That question might be a joke to orthopedic surgeons, but it turned into a nightmare for Jim Furlan when his teen-age daughter was injured at a volleyball tournament. After an MRI was performed and surgery was scheduled, Aetna refused to pay the $6,000 bill for the MRI on the grounds that it had not been pre-approved. It only got worse when Furlan appealed on the grounds that his daughter’s ACL surgery could not be performed without an MRI:
But Aetna stuck to its guns. It denied Furlan’s appeal on the grounds that “precertification was required for the MRI and there is none on file.”
Never mind that if the insurer’s bean counters had stopped to think about things for just a moment, they’d probably have agreed with the medical experts that an MRI is a key part of ACL surgery.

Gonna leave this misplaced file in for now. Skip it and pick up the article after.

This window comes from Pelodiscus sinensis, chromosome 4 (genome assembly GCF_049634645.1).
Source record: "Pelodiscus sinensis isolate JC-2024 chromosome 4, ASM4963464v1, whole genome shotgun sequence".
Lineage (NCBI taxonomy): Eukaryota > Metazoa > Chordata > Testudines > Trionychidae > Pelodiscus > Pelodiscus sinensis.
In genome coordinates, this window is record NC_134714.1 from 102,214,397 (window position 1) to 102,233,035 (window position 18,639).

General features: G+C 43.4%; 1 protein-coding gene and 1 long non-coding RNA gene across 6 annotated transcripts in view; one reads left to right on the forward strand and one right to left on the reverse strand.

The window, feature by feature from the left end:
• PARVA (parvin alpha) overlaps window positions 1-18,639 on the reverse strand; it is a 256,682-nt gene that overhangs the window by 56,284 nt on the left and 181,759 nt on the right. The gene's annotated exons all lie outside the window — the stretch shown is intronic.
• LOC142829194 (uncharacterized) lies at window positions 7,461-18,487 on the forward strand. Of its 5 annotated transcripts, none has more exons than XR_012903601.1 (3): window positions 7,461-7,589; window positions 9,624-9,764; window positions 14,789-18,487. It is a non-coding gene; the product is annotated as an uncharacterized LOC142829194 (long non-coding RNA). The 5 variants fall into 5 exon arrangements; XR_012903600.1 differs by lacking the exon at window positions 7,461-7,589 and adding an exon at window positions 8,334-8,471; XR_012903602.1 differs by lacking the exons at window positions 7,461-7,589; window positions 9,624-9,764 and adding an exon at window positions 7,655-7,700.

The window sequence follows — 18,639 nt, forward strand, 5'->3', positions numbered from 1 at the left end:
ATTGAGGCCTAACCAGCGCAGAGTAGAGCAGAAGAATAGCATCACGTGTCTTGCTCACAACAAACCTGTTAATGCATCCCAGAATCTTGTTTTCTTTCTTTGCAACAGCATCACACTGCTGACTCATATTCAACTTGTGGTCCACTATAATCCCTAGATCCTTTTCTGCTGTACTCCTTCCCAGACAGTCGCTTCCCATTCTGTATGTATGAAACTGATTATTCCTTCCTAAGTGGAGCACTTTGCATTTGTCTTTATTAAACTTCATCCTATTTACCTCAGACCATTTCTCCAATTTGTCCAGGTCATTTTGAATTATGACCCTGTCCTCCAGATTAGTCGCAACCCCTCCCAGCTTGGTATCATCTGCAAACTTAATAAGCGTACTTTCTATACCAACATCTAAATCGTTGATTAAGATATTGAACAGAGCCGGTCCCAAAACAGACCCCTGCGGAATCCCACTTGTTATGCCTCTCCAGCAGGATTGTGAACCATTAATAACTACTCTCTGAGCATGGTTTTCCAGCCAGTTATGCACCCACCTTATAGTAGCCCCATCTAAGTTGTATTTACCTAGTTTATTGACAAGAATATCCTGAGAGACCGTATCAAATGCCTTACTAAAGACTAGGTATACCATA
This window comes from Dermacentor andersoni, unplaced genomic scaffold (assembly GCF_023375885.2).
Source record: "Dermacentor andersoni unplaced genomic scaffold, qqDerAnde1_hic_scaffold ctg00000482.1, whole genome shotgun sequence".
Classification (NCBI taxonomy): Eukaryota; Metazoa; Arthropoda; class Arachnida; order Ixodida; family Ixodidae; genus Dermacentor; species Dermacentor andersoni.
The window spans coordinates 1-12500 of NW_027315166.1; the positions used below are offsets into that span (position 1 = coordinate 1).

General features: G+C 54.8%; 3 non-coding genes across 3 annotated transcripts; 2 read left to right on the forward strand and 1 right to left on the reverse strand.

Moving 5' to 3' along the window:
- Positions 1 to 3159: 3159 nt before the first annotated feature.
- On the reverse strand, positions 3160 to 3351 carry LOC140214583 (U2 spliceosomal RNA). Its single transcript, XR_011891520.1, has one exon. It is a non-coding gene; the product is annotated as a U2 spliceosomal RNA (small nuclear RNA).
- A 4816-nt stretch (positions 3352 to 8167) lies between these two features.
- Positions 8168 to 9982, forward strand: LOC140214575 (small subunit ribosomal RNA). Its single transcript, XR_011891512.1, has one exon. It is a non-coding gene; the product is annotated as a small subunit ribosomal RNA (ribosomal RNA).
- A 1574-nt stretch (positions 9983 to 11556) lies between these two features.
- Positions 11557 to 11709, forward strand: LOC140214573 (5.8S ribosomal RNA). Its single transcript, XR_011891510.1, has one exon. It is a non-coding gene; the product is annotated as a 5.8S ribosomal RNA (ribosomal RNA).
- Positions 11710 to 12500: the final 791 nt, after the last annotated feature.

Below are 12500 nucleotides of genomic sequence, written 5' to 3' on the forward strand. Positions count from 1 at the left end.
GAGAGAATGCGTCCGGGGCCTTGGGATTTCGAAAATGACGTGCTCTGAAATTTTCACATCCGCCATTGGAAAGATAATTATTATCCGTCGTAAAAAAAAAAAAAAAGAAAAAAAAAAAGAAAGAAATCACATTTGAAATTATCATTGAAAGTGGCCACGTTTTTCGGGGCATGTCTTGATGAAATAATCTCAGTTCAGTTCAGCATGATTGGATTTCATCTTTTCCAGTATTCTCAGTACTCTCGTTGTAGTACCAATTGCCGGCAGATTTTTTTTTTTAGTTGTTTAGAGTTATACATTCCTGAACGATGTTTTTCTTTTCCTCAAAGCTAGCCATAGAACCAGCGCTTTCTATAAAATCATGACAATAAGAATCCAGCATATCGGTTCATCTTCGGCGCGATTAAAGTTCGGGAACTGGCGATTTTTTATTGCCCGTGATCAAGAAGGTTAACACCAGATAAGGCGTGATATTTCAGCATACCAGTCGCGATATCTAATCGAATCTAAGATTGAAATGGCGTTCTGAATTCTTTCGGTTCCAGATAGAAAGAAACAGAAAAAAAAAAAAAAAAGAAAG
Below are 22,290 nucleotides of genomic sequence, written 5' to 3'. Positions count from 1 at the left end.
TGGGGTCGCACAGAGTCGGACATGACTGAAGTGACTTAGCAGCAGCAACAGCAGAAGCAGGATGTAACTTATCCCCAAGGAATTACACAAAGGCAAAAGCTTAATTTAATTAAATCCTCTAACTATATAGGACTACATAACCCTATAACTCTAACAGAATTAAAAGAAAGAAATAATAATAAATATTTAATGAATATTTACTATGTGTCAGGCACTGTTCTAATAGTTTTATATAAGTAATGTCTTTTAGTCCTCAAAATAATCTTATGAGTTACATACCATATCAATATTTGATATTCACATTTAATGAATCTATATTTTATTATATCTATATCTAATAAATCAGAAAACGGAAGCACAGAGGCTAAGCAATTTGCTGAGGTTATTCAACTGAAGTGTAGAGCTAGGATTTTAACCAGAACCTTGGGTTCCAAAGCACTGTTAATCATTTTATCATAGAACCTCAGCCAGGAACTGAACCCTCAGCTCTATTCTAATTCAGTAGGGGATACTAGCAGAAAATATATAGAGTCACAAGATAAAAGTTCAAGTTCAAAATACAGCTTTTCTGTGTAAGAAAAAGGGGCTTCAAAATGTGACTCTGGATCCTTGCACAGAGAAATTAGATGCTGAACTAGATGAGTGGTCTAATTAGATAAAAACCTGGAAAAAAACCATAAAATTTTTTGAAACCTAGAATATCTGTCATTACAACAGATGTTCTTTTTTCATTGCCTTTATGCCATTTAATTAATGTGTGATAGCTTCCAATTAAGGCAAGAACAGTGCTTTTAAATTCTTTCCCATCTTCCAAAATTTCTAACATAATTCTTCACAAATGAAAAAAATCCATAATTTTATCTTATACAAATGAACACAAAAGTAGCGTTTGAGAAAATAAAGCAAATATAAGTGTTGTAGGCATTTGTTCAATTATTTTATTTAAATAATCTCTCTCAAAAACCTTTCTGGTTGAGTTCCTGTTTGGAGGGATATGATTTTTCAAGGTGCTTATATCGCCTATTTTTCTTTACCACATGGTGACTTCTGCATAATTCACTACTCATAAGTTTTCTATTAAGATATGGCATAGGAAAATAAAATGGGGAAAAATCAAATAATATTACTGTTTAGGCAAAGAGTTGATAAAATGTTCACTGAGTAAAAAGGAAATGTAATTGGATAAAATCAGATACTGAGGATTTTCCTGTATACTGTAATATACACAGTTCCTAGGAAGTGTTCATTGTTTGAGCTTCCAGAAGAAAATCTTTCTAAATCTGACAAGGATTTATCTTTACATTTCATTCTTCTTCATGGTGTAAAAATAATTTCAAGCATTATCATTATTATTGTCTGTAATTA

Meanwhile, Torrance Memorial Medical Center started billing Furlan because he’d signed a waiver declaring that if his insurer didn’t pony up, he’d have to cover the tab. The hospital’s invoices warned that if he didn’t make good, “your account will be referred to a professional collection agency.”
Frustrated, Furlan took his case straight to the top, writing a letter last month to Aetna’s chief executive, Mark Bertolini. He said he received no answer. So he came to me.
An Aetna spokeswoman, Cynthia Michener, deemed the whole mess “a big misunderstanding.”
Have you ever tussled with your health insurer over a pre-approval or pre-authorization? Tell us about it in our health insurance forum!
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